the endocrine (hormone) system, and the immune system. Most sensitive
of all are newborn infants and fetuses exposed while in the womb. "In
mammals, postnatal functional alterations involving learning behavior
and the developing reproductive system appear to be the developmental
events most sensitive to perinatal dioxin exposure. The developing
immune system may also be highly sensitive." [pg. 36] In other words,
dioxin exposure of mammals (including humans) shortly before or shortly
after birth ("perinatal") are most likely to impair intellectual
development and the immune system. The immune system protects against
bacterial and viral disease, and cancer, so damage to the immune system
can invite other serious diseases.

** Some of dioxin's powerful effects are observable in humans at dioxin
exposure levels already occurring in the U.S. population. [pgs. 34, 37,
and Table 9-3 following pg. 43] EPA says, "Some of the effects of
dioxin and related compounds have been observed in laboratory animals
and humans at or near levels to which people in the general population
are exposed." [pg. 47] And: "In humans, subtle changes in enzyme
activity indicating liver changes, in levels of circulating
reproductive hormones in males, in reduced glucose tolerance, and in
cellular changes related to immune function suggest the potential for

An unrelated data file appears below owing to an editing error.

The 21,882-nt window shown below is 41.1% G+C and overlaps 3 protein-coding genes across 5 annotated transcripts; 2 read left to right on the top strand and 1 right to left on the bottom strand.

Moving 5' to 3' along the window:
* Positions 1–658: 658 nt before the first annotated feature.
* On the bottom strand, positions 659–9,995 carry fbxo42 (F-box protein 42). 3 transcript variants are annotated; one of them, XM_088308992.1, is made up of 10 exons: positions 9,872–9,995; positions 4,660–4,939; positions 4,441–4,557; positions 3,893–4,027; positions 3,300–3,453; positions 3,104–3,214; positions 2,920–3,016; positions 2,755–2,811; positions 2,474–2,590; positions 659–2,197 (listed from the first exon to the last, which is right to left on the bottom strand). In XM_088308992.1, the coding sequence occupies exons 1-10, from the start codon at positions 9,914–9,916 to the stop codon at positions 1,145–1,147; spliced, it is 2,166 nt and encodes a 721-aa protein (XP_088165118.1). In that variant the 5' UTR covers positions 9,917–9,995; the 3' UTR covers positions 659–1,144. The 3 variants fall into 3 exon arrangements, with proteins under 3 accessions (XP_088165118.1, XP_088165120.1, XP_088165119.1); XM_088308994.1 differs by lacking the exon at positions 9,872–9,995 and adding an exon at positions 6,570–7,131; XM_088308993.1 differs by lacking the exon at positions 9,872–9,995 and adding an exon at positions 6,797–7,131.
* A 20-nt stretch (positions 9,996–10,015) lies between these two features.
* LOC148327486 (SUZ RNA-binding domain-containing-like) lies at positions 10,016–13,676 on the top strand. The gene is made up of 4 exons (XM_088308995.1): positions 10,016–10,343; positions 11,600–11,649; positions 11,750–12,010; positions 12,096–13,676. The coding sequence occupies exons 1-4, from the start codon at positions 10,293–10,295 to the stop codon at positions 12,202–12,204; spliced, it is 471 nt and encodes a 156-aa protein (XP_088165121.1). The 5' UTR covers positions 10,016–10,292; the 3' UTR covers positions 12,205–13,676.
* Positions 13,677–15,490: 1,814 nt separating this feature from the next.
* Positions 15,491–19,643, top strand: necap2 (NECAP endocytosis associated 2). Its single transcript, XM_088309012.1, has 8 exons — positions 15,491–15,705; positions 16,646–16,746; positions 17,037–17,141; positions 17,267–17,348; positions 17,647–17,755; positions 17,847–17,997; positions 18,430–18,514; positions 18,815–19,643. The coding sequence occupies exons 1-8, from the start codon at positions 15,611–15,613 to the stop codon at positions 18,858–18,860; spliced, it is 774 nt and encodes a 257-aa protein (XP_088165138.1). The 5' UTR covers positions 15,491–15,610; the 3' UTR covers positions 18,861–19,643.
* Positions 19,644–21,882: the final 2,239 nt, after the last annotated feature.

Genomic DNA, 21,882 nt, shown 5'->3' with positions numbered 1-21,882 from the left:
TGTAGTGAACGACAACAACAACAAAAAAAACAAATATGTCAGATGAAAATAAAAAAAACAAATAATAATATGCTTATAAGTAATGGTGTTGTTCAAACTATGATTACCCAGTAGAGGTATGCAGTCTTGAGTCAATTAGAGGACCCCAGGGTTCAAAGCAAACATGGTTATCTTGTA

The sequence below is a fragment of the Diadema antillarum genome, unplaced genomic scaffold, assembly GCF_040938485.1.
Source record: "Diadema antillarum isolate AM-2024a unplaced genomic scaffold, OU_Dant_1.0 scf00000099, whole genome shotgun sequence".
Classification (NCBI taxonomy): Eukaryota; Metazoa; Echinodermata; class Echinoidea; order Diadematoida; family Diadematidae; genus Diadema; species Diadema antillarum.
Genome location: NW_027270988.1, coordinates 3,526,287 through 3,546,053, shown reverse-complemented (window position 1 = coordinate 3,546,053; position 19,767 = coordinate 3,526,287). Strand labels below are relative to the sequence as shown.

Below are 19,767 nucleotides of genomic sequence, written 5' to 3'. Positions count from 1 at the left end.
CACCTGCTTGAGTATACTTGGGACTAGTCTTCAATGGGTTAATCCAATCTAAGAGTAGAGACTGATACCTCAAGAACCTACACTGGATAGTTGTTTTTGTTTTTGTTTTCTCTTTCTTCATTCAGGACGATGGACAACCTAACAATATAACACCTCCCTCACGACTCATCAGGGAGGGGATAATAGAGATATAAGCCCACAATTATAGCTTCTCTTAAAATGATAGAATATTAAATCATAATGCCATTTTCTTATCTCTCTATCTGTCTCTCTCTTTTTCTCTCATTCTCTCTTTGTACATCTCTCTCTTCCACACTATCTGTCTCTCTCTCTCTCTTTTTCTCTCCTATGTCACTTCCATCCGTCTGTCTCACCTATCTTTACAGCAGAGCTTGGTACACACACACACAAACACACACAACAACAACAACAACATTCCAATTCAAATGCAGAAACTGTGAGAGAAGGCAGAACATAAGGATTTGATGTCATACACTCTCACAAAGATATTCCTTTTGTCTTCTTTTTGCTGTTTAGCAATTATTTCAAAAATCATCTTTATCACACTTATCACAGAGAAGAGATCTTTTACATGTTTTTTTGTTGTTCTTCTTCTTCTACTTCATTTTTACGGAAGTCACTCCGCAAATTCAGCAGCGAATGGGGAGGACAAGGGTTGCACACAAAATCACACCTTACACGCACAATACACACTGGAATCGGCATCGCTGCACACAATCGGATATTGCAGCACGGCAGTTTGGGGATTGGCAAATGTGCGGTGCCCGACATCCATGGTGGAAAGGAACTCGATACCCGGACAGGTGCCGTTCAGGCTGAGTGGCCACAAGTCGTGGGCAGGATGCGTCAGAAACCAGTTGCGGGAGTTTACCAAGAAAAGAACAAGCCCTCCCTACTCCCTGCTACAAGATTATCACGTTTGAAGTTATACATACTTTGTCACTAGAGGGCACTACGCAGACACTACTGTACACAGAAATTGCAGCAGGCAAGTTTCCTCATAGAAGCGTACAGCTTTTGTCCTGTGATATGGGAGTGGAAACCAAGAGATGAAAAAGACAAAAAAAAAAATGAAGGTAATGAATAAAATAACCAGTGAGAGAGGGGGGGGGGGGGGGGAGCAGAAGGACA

adverse impacts on human metabolism, reproductive biology, and immune
competence at or within one order of magnitude of average background
body burden levels." [pgs. 49-50] In other words, average levels of
dioxin already present in the bodies of average Americans -- or levels
not more than 10 times as high as average levels -- seem to be capable
of damaging the immune system, reducing sex hormones in the blood
stream of men, interfering with glucose metabolism (a condition
suggestive of diabetes), and causing other negative changes in health
and well being.

Table 9-3 shows that the average amount of dioxin in Americans is 9
nanograms per kilogram (ng/kg) of body weight; a nanogram is a
billionth of a gram and there are 28 grams in an ounce. Table 9-3 also
shows that sex hormones are diminished in men with 13 ng/kg; altered
glucose tolerance has been observed in humans with 14 ng/kg; decreased
growth is observable in humans having 47 ng/kg; endometriosis is
produced in monkeys having 27 ng/kg.

Within the general public, some people are receiving lower-than-average
doses of dioxin and others are receiving higher-than-average doses